Dixons leads trading boom

DIXONS, the country's biggest electrical retailer, is set to join a host of other high-street chains in reporting buoyant Christmas trading next week.

Booming demand for personal computers and other electronic gadgets in 1995 is expected to boost pre-tax profits by 50 per cent to around pounds 40m, when Dixons announces first half figures to end-September on Wednesday.

Last Friday John Lewis said it had enjoyed the best Christmas ever with sales at its Waitrose supermarkets up 14 per cent in Christmas week and 30 per cent in the lead-up to New Year. John Lewis department stores lifted sales by more than 20 per cent in some branches.

This week the City expects Boots, Storehouse, Argos and Selfridges to join the party, all reporting good news.

"Over Christmas trading seems to have gone very well. Like most years, Christmas seems to have come later, but with a bigger peak," said Andrew Hughes, retail analyst at brokers UBS.

Dixons' computer superstore PC World and the Dixons chain have led the way, with household electricals also selling robustly at Currys and its out-of-town superstores.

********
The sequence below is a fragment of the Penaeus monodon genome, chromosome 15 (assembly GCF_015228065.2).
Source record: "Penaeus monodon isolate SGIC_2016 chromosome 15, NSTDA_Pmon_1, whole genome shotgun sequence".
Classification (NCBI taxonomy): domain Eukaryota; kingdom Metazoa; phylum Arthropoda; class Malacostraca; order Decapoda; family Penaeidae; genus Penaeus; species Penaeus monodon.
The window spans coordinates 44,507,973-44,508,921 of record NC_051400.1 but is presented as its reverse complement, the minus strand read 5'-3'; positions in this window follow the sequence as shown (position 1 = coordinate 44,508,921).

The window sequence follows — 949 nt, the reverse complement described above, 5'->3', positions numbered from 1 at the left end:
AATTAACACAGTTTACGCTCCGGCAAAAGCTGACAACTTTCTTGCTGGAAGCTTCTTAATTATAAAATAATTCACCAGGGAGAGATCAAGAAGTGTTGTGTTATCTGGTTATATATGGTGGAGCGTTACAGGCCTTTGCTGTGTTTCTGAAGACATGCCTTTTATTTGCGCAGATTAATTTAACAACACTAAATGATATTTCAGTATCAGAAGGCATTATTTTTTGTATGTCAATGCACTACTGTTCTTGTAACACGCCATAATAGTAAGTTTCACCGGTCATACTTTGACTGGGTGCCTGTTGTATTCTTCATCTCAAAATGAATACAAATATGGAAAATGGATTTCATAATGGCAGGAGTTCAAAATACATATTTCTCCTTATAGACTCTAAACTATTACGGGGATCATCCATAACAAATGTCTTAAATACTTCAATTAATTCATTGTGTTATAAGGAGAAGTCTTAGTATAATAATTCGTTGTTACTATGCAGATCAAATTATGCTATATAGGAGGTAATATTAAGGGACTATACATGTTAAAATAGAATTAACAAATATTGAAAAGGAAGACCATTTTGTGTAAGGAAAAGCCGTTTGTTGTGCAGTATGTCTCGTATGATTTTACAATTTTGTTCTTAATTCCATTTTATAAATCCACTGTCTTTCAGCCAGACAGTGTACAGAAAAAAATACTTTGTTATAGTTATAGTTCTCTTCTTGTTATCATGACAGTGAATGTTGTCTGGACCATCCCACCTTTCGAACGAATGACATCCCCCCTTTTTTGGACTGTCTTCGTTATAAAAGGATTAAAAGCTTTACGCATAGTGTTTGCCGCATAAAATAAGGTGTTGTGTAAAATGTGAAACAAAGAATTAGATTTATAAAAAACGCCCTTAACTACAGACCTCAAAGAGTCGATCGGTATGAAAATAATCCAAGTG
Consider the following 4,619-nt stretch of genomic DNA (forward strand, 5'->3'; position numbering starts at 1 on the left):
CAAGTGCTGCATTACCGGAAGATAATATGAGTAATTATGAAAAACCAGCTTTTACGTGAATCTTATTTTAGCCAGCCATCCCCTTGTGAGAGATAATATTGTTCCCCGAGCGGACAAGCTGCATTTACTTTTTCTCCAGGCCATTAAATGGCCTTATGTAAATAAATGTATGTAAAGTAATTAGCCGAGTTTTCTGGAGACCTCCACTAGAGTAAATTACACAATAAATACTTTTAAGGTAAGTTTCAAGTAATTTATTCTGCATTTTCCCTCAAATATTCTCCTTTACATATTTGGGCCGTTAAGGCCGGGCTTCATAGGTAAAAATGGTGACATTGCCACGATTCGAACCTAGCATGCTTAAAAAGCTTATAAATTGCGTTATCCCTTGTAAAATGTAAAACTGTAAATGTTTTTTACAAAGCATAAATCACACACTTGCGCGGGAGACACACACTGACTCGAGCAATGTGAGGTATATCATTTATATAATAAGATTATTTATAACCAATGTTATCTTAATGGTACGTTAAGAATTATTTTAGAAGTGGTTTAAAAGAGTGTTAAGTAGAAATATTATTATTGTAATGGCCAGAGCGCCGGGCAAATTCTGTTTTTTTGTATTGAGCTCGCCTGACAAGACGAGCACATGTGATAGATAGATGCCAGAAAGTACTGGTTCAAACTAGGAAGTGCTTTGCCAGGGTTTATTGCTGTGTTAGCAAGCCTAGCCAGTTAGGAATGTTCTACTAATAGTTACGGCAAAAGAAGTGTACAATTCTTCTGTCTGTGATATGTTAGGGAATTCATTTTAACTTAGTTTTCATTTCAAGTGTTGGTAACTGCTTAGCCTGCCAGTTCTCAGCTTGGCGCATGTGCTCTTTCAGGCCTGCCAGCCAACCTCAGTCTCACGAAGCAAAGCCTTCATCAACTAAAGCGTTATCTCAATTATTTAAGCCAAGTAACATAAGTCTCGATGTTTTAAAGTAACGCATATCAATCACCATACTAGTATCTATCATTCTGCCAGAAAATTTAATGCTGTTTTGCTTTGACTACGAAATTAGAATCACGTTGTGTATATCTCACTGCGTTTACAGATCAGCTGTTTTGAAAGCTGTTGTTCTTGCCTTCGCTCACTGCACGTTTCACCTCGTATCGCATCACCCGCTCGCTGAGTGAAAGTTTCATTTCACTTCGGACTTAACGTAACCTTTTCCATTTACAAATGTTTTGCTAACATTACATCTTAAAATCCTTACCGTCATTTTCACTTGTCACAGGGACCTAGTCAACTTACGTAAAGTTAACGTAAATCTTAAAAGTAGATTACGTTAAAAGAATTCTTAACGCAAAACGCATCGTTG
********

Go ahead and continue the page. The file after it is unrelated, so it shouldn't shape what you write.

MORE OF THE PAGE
The results cap a landmark year for the chain. Chairman Stanley Kalms was knighted in the New Year's honours list, just days after Dixons entered the FT-SE 100 index, a remarkable turnaround from horrendous US losses in 1994.

It has now left North America, beefed up management and also capitalised as rivals such as Comet, part of Woolworths group Kingfisher, have struggled in a fiercely competitive market.

The City has also largely shrugged off worries about Dixon's controversial warranty sales, which have been investigated by the Office of Fair Trading and have provided much of pre-tax profit.

"Whether by luck or judgment, there's been product growth and declining competition. Electricals have been zooming and white goods strong," said Mr Hughes.